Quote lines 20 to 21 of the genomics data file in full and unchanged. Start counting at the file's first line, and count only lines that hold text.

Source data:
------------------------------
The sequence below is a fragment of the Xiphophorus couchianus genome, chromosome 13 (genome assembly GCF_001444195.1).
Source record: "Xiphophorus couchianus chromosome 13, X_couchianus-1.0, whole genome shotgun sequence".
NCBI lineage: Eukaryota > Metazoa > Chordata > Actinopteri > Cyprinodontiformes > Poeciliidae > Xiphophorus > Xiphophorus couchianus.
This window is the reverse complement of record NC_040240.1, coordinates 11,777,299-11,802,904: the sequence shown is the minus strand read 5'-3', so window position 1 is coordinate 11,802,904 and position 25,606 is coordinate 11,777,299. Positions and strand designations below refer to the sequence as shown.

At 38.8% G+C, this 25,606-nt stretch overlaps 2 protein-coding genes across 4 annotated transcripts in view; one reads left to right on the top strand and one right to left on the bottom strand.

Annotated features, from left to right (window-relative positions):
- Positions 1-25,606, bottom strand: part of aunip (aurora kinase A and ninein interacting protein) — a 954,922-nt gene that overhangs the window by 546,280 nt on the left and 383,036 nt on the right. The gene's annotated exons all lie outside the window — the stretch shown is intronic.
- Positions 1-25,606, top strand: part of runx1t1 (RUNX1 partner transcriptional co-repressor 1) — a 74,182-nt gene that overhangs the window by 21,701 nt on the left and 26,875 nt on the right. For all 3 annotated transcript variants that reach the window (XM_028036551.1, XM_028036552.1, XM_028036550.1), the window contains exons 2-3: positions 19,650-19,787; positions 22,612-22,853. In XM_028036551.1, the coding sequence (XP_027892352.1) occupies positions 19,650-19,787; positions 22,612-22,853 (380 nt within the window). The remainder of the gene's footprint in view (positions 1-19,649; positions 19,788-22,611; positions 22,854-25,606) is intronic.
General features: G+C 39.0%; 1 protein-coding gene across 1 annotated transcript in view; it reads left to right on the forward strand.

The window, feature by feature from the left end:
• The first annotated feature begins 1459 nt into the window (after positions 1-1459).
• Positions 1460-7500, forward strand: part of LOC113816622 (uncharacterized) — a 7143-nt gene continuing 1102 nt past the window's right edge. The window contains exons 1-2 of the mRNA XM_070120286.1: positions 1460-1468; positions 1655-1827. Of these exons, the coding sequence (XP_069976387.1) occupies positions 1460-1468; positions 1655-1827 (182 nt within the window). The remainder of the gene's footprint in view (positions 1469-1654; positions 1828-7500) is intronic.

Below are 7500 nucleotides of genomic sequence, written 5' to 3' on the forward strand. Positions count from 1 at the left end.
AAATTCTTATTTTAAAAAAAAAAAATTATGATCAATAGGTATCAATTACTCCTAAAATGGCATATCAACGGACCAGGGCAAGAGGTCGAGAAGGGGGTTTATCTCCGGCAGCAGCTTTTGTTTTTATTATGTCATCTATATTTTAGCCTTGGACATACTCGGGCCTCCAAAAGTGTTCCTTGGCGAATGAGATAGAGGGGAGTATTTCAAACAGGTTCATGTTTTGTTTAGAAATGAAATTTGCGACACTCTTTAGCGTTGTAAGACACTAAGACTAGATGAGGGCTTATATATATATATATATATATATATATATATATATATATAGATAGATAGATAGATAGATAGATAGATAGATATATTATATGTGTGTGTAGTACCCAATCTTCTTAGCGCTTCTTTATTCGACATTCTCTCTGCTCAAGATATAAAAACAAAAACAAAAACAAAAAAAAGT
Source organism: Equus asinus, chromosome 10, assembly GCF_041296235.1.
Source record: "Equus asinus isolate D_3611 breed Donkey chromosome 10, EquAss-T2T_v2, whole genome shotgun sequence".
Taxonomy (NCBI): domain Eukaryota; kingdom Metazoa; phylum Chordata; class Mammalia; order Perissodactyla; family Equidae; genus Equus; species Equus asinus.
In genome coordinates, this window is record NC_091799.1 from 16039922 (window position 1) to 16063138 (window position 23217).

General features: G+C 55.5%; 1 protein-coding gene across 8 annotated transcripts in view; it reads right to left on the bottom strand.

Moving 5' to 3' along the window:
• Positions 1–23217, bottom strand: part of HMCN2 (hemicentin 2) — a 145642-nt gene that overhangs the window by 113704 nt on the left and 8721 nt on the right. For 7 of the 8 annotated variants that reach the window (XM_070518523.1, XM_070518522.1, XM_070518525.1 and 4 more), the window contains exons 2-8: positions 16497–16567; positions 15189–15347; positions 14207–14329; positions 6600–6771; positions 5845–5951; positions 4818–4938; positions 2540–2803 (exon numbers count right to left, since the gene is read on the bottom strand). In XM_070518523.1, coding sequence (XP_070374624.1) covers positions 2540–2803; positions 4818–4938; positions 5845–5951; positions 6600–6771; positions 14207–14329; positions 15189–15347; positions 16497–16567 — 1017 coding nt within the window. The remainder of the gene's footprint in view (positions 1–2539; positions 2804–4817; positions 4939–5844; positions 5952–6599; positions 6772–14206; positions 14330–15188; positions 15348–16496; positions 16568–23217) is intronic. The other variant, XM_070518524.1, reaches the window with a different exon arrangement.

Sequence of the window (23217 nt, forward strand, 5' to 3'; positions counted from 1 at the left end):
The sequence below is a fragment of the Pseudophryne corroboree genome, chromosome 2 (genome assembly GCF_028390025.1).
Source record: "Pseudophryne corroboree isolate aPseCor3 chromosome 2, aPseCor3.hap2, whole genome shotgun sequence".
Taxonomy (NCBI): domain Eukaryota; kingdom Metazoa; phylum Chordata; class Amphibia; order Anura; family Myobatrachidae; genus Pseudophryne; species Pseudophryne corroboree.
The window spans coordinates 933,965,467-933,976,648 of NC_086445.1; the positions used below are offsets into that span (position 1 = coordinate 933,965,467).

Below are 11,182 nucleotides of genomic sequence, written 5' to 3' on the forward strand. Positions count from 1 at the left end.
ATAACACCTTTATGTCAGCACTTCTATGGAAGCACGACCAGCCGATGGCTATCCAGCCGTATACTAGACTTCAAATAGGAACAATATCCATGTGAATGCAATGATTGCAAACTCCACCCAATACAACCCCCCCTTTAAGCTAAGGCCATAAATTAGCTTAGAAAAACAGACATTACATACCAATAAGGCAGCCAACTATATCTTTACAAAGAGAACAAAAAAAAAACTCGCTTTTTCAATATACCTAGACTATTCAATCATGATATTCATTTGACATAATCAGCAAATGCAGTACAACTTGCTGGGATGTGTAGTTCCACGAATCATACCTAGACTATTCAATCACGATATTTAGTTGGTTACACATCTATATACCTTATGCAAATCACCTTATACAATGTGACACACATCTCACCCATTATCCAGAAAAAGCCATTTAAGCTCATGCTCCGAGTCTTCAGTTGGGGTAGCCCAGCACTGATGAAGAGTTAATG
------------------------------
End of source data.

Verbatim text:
Moving 5' to 3' along the window:
• Positions 1–23217, bottom strand: part of HMCN2 (hemicentin 2) — a 145642-nt gene that overhangs the window by 113704 nt on the left and 8721 nt on the right. For 7 of the 8 annotated variants that reach the window (XM_070518523.1, XM_070518522.1, XM_070518525.1 and 4 more), the window contains exons 2-8: positions 16497–16567; positions 15189–15347; positions 14207–14329; positions 6600–6771; positions 5845–5951; positions 4818–4938; positions 2540–2803 (exon numbers count right to left, since the gene is read on the bottom strand). In XM_070518523.1, coding sequence (XP_070374624.1) covers positions 2540–2803; positions 4818–4938; positions 5845–5951; positions 6600–6771; positions 14207–14329; positions 15189–15347; positions 16497–16567 — 1017 coding nt within the window. The remainder of the gene's footprint in view (positions 1–2539; positions 2804–4817; positions 4939–5844; positions 5952–6599; positions 6772–14206; positions 14330–15188; positions 15348–16496; positions 16568–23217) is intronic. The other variant, XM_070518524.1, reaches the window with a different exon arrangement.